Joseph Pilates and Herbert Hoover

A short time ago, I wrote a blog on Herbert Hoover as a paragon of aging.  Well into his 80s, Hoover was still writing books, giving speeches, and serving as elder statesman to the Republican Party.  This caught the attention of Hoover’s long-time friend Bernard Baruch, who wrote a magazine article about Hoover’s vitality and … Continue reading Joseph Pilates and Herbert Hoover

Lou Hoover and Belgian Lace

By Thomas F. Schwartz One of the lesser known aspects of the Commission for Relief in Belgium (CRB) dealt with support of the Belgian lace makers.  In 1915, a committee of Belgian women requested assistance for the importation of linen thread and needles as well as cash advances to keep the cottage industry of lace … Continue reading Lou Hoover and Belgian Lace

Freedom Betrayed

Freedom Betrayed: Herbert Hoover's Secret History of the Second World War and Its Aftermath Nearly eighty years ago, during World War II, former President Herbert Hoover began writing the first words of what was later to be called his “magnum opus.”  The "magnum opus" originated as a volume of Hoover’s memoirs, a book initially focused … Continue reading Freedom Betrayed

The Internal Fight Over Showing Master of Emergencies to the Public

By Thomas F. Schwartz One of the most successful campaign films was the Will Irwin, Master of Emergencies silent film promoting Hoover’s presidency in 1928.  Irwin used materials from the lost silent film on the Commission for Relief in Belgium made by Rosalie Ashton and the subject of previous blog posts.  The battle within the … Continue reading The Internal Fight Over Showing Master of Emergencies to the Public

August Days Grow Shorter, Winter is Coming

Every August brings me face to face with another birthday. Now aged 64, I began to physically challenge myself each August.  Coincidentally, August is State Fair season in the Midwest.  For the past few years, I’ve challenged myself by entering the Iowa State Fair bench press competition and by taking the Army pullup challenge at … Continue reading August Days Grow Shorter, Winter is Coming

Herbert Hoover and Boys’ Clubs of America

Herbert Hoover’s favorite philanthropic endeavor was promoting the Boys’ Clubs of America.  He gave this his usual full-bore effort.  Hoover embraced the Boys’ Clubs of America mission ‘to enable all young people, especially those who need us most, to reach their full potential as productive, caring and responsible citizens.’ The Boys’ Clubs of America trace … Continue reading Herbert Hoover and Boys’ Clubs of America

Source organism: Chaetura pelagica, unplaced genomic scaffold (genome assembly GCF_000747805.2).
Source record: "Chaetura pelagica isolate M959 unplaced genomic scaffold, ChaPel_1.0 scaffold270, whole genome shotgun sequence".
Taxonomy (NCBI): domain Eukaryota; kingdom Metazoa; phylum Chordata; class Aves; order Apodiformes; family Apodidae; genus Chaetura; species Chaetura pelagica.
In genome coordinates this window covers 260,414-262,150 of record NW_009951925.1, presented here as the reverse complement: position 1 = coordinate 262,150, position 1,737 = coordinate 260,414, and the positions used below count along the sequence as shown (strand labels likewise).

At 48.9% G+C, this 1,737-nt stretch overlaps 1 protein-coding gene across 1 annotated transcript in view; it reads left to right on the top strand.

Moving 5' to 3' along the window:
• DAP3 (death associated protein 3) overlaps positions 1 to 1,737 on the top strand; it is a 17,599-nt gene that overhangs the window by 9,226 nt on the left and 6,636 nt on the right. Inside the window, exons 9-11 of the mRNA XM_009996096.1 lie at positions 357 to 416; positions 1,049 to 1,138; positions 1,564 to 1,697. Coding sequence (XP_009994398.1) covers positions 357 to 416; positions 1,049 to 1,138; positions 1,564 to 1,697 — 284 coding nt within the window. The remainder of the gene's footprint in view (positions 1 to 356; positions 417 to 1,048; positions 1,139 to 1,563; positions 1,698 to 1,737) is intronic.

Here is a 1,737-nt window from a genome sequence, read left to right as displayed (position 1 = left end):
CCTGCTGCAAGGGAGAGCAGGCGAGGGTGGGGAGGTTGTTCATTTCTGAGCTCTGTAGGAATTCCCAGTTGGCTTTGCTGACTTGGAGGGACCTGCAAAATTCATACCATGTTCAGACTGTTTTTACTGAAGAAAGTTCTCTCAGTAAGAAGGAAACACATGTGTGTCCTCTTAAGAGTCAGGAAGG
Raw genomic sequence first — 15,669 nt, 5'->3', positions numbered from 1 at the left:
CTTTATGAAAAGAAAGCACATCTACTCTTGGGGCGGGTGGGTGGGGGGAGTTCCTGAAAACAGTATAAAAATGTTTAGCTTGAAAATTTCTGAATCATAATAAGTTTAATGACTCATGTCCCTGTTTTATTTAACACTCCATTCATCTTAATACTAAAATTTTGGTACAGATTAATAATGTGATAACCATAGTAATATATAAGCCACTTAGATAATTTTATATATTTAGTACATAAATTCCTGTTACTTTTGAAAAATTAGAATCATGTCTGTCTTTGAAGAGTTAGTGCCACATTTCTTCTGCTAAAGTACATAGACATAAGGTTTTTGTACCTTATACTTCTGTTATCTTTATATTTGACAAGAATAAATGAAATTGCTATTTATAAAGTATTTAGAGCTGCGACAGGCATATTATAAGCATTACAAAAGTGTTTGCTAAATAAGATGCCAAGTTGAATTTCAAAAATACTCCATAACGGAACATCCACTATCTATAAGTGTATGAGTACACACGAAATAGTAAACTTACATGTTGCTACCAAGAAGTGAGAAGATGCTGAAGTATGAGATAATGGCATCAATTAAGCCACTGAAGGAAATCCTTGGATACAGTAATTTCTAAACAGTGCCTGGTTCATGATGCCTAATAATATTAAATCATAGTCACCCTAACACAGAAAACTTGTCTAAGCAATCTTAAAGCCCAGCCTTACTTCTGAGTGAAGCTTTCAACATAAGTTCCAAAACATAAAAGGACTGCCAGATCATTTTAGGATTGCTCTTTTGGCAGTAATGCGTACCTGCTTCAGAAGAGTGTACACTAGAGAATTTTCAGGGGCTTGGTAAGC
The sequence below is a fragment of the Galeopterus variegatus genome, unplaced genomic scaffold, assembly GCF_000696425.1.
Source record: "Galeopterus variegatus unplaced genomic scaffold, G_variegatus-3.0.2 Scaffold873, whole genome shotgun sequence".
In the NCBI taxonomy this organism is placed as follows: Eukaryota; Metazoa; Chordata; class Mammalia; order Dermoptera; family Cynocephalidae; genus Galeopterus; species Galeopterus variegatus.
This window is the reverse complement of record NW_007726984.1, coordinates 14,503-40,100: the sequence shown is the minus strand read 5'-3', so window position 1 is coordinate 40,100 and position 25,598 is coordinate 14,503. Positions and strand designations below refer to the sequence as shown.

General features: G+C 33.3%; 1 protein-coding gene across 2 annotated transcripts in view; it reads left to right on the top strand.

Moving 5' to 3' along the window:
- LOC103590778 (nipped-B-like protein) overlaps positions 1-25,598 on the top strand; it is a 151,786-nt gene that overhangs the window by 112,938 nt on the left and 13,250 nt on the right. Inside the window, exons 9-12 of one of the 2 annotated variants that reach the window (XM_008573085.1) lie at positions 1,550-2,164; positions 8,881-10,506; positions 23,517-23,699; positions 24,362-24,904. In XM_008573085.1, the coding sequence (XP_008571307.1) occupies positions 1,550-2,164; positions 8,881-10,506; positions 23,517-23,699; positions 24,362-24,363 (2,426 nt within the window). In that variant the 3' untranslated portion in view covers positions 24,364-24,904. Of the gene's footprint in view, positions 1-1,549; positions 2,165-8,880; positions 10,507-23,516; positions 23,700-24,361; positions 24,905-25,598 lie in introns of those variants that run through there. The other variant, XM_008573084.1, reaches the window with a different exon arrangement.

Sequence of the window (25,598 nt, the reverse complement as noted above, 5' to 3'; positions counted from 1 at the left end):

Happy Birthday Mr. President

Herbert Hoover celebrated his 80th birthday in his hometown, West Branch, Iowa.  It was a celebration of small-town America, a time capsule of the ‘good old days’ when friends and neighbors got together to share life’s big events.  Hoover’s birthday party drew on the volunteer efforts of local citizens to cook, organize the parade, and … Continue reading Happy Birthday Mr. President

Charles Michelson’s Campaign Against Herbert Hoover

By Thomas F. Schwartz In many ways, Herbert Hoover represents a transition from a pre-modern presidency to what is more familiar to us as the modern presidency.  In the pre-modern presidency, campaigning occurred only in brief periods before an election and not in off years.  Press conferences were few and often the press corps were … Continue reading Charles Michelson’s Campaign Against Herbert Hoover

“Show your Heart”: A Reader’s Comment on Hoover’s First Inaugural Address

By Thomas F. Schwartz As has been mentioned in previous blog posts, Herbert Hoover was the last president to write complete drafts of all his speeches.  He welcomed comments from individuals whose insights he trusted although he did not always incorporate their suggestions.  Following his election in 1928 and in advance of his March 4, … Continue reading “Show your Heart”: A Reader’s Comment on Hoover’s First Inaugural Address

Federal Home Loan Banks

Economists are still divided about what caused the Great Depression, and what turned a relatively mild downturn into a decade long nightmare.  One contributing problem was that the United States had too many small banks (branch banking was illegal at that time), and many banks made risky loans during the late 1920s.  Only one third … Continue reading Federal Home Loan Banks